For me, anything taking less than a week of planning and preparation is a spur-of-the-moment thing. So when I decided to take off for an overnight of camping & star gazing (what I call a â€œStar Trekâ€) last Saturday morning, that was a real spur of the moment decision.
First order of business was the essentials: the telescope, mount, eyepieces, laptop, cables and other astro-items.Â Next, the food: a quick look in the fridge for easy leftovers. A couple of hot dogs, a chicken breast, some bread, drinks, eggs, hash. Iâ€™m all set.
My trusty FJ40, Rocinante, and trailer are always ready; they just had to be hooked up and I was off. Exceptâ€¦dang! I had a show to attend. No getting out of it. It was a Christmas gift for a friend, after all.
So right after the show ended at 4 PM, I headed home, hooked up and hit the road. You might say I blasted out of there, but then, this IS my FJ40 with trailer. Blasting is relative, so a mighty quick pace is 60 to 65 mph.
I was headed to southeast Arizona about 75 miles away from home, where I could count on some nice dark skies. Celestial objects donâ€™t take kindly to all the light pollution around major cities, and I am afraid Tucson has become just that.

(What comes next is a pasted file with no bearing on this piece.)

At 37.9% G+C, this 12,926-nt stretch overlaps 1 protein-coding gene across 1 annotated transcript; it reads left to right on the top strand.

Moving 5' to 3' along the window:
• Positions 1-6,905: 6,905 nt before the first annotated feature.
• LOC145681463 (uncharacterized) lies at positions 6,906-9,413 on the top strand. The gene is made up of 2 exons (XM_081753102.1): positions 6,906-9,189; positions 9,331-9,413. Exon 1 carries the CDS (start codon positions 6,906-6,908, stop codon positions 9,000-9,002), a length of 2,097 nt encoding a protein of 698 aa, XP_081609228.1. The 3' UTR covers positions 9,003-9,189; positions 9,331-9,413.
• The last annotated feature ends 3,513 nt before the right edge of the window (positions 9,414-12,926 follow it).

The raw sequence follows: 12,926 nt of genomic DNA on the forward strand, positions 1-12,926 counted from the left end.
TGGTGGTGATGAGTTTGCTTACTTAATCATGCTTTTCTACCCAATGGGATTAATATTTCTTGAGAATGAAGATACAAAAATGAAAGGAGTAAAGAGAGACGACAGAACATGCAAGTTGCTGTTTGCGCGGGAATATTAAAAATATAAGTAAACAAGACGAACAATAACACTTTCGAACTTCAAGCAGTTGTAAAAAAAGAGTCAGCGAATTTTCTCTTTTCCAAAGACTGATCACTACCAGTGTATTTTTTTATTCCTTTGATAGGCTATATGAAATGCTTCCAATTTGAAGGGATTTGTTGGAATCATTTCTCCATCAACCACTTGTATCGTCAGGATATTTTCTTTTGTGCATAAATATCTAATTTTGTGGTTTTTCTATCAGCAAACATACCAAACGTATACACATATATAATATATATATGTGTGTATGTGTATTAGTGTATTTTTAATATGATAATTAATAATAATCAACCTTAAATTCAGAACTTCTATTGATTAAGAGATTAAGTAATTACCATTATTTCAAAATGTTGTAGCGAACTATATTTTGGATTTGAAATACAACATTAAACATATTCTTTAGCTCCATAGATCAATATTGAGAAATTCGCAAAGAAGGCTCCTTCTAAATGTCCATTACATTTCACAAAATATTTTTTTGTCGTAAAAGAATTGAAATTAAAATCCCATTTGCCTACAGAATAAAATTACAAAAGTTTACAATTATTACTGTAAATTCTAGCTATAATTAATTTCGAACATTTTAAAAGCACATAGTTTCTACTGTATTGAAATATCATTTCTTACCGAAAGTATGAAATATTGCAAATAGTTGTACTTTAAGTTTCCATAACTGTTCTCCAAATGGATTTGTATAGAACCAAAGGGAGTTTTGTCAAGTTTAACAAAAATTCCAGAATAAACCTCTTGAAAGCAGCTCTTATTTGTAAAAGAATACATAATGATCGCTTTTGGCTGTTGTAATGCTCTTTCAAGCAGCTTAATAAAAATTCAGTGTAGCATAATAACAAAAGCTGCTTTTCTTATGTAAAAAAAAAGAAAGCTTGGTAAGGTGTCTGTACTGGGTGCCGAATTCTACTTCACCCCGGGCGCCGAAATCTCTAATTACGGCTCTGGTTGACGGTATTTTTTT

My timing was only fair, as I arrived after sunset and my first two choices for campsites were already occupied. So I set off along another little used track, finally finding a nice flat area about a half-mile away.
No problem. I set up camp very quickly (the Horizon Adventure Trailer with RTT makes that really easy), then set up the telescope and laptop. An hour or so after sunset the stars were out in force, and I was rolling. My scope is an 11â€ Schmidt-Cassegrain, which gathers a lot of light and allows me to see some very faint objects. Right now my particular favorites are galaxies and galaxy clusters.
This night though, I was on the hunt for the Messier objects (see: http://www.seds.org/messier/). I had a list I wanted to see and was making steady progress for a couple of hours until the night temperatures dropped below 45Ëš. Then my laptop battery pooped out and shutdown.
Not to be deterred I pressed on using the onboard computer within the scope base and managed to knock off a few more. As the temp dropped, I called it quits for a few hours and crawled into a nice warm sleeping bag.
At 4 AM I was up again and observed for another hour and a half before crawling back into bed until after sunrise.Â What a crazy feeling to not be up well before sunrise!
I spent the day sitting in the sun, reading an old Sci-Fi novel by Heinlein.Â I was planning on a second night star gazing but the wind started to pick up, actually lifting my awning off the ground at one point. The very fine powder dust that was swirling about is no friend to an optical instrument so I simply packed it up and headed home around sunset.
It was a most excellent Star Trek.
Now to start planning for an extended Star Trek to southern Utah later this yearâ€¦